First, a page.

The present invention can be implemented in a general or specific purpose computer, or over a distributed network, either public of private as illustrated in FIG. 3. In FIG. 3, a computer 33, such as a personal computer, mainframe or any other computer capable of carrying out the present invention is connected to input devices such as a keyboard and mouse 32, IR ports, etc. The computer 33, e.g., (the insurance agent or insurance company) can optionally be connected to a server 34, or have a server function that is accessible from a network 35, either private or public, e.g., the Internet, connected to other users 36. In this manner, all steps in the process can be written through routine programming techniques and implemented electronically via a LAN or WAN. Users 36, (i.e., the Insured or Investor) are able to correspond with the Premium Finance Company (PFC) to receive payment or payout provisions. The present invention can also be embodied as a computer readable media, such as but not limited to magnetic optical or other type of storage devices (regardless of whether it is a RAM or ROM type), as well as transmissions of signals and data over public and private networks, etc. Once loaded on a user's computer or a computer accessible to the user, the method as described herein usable, at least in part by user.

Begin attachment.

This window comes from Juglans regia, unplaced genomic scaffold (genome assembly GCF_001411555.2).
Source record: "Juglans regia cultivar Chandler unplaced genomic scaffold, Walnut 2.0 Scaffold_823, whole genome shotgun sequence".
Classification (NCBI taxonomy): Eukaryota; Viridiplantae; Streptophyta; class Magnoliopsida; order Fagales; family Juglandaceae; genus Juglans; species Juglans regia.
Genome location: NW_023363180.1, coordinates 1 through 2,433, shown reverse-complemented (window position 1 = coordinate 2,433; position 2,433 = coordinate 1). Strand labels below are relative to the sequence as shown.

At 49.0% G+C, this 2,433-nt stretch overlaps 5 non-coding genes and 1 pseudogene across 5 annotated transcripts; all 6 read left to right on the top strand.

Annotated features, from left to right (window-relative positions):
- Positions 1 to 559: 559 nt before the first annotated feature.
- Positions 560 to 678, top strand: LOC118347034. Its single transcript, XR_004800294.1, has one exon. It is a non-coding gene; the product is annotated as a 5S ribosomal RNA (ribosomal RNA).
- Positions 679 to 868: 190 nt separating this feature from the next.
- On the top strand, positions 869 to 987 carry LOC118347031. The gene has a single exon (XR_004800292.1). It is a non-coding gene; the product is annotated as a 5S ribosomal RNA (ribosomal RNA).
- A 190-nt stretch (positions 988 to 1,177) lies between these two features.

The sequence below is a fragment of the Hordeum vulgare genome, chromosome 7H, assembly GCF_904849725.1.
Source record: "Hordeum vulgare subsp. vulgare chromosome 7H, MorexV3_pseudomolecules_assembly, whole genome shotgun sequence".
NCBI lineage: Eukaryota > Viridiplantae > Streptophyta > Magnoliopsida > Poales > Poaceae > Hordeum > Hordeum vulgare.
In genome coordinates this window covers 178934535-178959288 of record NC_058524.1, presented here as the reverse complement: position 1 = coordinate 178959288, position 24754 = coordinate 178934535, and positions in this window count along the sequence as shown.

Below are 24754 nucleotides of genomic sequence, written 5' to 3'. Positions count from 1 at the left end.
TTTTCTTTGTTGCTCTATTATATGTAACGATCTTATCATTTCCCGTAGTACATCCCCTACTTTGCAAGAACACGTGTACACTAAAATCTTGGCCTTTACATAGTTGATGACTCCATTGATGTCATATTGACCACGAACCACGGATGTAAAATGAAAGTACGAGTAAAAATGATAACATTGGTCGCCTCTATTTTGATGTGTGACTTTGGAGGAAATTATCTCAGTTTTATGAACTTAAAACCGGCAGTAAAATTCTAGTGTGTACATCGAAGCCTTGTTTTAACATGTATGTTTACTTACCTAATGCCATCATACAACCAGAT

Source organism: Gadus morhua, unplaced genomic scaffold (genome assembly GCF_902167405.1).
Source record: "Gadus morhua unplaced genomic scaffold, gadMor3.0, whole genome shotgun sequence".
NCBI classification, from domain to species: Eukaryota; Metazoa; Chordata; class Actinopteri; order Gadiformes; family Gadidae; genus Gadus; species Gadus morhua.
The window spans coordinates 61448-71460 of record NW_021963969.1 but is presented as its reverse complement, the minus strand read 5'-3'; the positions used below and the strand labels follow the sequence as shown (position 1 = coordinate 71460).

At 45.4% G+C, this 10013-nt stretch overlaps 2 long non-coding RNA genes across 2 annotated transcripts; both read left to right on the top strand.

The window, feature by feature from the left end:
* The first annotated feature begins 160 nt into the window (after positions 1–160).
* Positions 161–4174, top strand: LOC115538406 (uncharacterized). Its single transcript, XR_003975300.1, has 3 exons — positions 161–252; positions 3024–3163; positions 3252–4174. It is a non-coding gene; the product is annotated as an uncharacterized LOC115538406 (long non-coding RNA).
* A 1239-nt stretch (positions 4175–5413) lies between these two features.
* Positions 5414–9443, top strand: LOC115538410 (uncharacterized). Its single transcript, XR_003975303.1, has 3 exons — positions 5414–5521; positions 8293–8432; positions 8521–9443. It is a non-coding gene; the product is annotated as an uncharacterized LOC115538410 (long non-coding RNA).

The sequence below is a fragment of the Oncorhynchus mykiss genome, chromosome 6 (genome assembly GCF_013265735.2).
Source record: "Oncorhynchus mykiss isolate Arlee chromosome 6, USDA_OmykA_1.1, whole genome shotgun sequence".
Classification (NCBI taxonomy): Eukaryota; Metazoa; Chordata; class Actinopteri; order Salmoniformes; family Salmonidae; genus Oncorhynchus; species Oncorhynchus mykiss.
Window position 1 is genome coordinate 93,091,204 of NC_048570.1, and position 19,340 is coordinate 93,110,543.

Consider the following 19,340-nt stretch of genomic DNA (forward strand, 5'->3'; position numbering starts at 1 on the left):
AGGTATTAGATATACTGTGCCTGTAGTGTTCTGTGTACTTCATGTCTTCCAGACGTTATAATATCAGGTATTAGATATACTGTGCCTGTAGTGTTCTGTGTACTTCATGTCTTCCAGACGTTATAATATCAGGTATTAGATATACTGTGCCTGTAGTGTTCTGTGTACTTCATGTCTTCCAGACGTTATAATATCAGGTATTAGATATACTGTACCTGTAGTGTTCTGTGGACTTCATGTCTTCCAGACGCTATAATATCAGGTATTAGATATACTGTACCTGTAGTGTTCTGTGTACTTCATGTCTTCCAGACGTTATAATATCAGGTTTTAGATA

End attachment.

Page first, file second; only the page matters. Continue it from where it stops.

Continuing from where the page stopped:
• [0030]
    It is to be understood that the present invention is not limited to the embodiments described above, but encompasses any and all embodiments within the scope of the following claims:
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Referenced by
Citing PatentFiling datePublication dateApplicantTitle
US8103565 *Feb 9, 2006Jan 24, 2012Coventry First LlcMethod and system for enabling a life insurance premium loan
US8160956 *Aug 30, 2005Apr 17, 2012Thomas Franklin ComstockInsurance system and method for a high-risk asset purchaser or lessee
US20060080241 *Aug 30, 2005Apr 13, 2006Comstock Thomas FInsurance system and method for a high-risk asset purchaser or lessee
US20060195392 *Feb 9, 2006Aug 31, 2006Buerger Alan HMethod and system for enabling a life insurance premium loan
US20070185742 *Sep 15, 2006Aug 9, 2007Stephen ChapinSecuritized insurance or insurance-like protection
US20080243554 *Mar 26, 2007Oct 2, 2008Cananwill, Inc.System and Method of Electronically Perfecting a Premium Finance Agreement
US20130018677 *Jan 17, 2012Jan 17, 2013Guy ChevretteComputer-implemented method and system for reporting a confidence score in relation to a vehicle equipped with a wireless-enabled usage reporting device
Classifications
U.S. Classification705/4
International ClassificationG06Q40/00
Cooperative ClassificationG06Q40/08
European ClassificationG06Q40/08